It had become almost ritual for Roberto (Roby) Soto. After lunch with his family, he returned to his shoe store only to watch the second hand of the large wall clock advance spastically, recording the passage of time in apparent slow motion. At precisely four o'clock, he smiled nervously as he turned his store over to his cousin. The waiting Thunderbird, polished once a week at a local garage, used to be a source of great pride, a symbol of his social and economic arrival after climbing out of the gutter in a small village in central Mexico and attending school with pesos scrimped and saved from menial jobs. After several more years of employment, sometimes maintaining several jobs simultaneously, he moved north with his young wife and used his savings to open a small business.
His mind drifted as he drove down the crowded streets of Encinada, a small fishing village on the west coast of Mexico. Quaint Spanish-style buildings mixed awkwardly with glass-faced discount stores and supermarkets. Music blared from busy twenty-four-hour bars. Old school buses, belching black clouds, carried residents through the town filled with tourists from the United States. Negotiating through the traffic, Roby's soft eyes registered a fatigue which did not come from hard work. The joy of living had been compromised. Though he tried to maintain his traditional focus on family and business, he found himself increasingly consumed by what he had once anticipated would be a beautiful, natural and easy experience.
Maneuvering the final stretch of heavy traffic, Roby envisioned the last daily mail delivery from the "States." For nine consecutive working days, he had come to the post office in search of a package. He parked his car in front of a donkey painted like a zebra with black and white stripes. The car behind the animal contained a family of smiling tourists who posed for a color Polaroid portrait. A uniformed postal employee waved and called to Roberto Soto when he entered the building. The package had finally arrived.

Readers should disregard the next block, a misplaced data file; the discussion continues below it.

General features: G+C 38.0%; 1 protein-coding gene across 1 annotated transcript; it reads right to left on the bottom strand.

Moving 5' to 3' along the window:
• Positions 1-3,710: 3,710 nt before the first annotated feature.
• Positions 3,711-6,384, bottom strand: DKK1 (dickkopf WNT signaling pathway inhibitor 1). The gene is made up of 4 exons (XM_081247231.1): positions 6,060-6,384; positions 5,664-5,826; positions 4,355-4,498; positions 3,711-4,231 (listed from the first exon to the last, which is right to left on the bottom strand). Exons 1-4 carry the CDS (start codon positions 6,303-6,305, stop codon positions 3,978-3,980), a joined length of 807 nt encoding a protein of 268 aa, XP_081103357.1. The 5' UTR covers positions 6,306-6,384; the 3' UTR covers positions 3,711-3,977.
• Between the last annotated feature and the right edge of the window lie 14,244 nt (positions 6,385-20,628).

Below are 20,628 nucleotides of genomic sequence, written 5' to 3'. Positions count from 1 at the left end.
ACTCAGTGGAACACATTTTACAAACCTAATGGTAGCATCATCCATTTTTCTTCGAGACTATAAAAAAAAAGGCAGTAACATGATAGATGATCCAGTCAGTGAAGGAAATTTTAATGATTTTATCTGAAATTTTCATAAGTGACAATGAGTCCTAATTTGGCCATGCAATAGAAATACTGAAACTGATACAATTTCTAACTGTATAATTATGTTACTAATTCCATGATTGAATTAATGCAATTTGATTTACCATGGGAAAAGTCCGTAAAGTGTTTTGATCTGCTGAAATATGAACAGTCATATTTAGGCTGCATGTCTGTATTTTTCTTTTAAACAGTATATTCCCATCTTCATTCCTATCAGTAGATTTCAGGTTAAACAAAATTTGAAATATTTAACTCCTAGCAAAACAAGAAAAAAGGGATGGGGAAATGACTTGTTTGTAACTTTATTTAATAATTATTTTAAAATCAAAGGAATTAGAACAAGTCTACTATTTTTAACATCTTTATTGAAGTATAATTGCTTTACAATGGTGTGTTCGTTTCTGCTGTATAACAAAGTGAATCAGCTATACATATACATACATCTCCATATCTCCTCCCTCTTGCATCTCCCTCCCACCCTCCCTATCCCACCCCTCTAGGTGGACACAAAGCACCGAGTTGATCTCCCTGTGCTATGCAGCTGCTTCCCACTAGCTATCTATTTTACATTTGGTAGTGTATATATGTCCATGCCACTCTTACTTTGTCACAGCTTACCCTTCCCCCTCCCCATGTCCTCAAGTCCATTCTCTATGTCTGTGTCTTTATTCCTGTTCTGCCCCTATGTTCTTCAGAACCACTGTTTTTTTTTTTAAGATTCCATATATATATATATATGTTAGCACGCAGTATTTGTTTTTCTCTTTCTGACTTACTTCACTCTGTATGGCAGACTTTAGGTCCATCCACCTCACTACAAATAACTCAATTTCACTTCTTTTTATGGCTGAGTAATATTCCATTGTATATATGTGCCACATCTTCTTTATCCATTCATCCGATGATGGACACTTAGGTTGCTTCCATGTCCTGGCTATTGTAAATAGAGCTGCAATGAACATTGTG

He waited until he sat alone in his car before stripping off the wrapping paper. His eyes filled with tears. There had been so many unfulfilled promises, so many painful deadends. From a psychiatric research center in Houston where they had last taken their son for help, a young graduate student, remembering the Sotos, forwarded an article to Roby which had appeared in People magazine. It detailed the story of a young family that had successfully developed a unique program for their special child, who had similarly been discarded by the professional community as incurably ill. Hope or another false start? Having the article translated into Spanish, Roby and his wife, Francisca, read and reread the piece. A notation about a book written by the father led him to further research. Another month passed until a friend had acquired the book for him in the United States.
Roby opened the package with great care. A little boy's porcelain-like face filled the cover of the book. His dark penetrating eyes mirrored these of Roby's own son. Large, bold type and various quotations filled the front and back cover. He cursed his inability to read English as he threw his car into gear. His heart pounded. Tiny beads of sweat gathered at his hairline. He drove slightly South of the city to reach the house of Maestro Jaime Ankrom, a teacher and translator.
Senora Ankrom invited him into the entrance hall and offered him a cool drink. Roby shook his head. Within minutes, Jaime Ankrom appeared, greeting Roby with great formality and respect. He had grown to care for the Sotos and their strange little boy. On many occasions, he had translated papers and articles for them. The magnitude of this project considerably escalated his involvement. Jaime nodded his head, reaffirming his commitment to translate the book within six weeks as agreed. Six weeks, Roby thought to himself, six weeks is another lifetime. Propriety squelched his inclination to request faster delivery. But Jaime understood Roby's sense of urgency and canceled some of his own students in order to translate the book within three weeks.
The neatly typed pages contained a story and message radically different from everything else they had read and been told. Instead of pushing and pulling the child to conform to appropriate behaviors designated by some doctor or text, the couple from New York entered their son's world; joined him in his so-called bizarre behaviors with a loving and accepting attitude which defied any previous notions about dealing with such a situation.
As Roby and Francisca read the translated manuscript, they took a roller-coaster ride through someone else's life. They felt inspired and enriched for the first time in three years. Their own plight had taken them first to Mexico City, then to hospitals and universities in several American cities, including Los Angeles, Chicago and Houston. Their son, Robertito, had participated in three programs which ultimately yielded no results.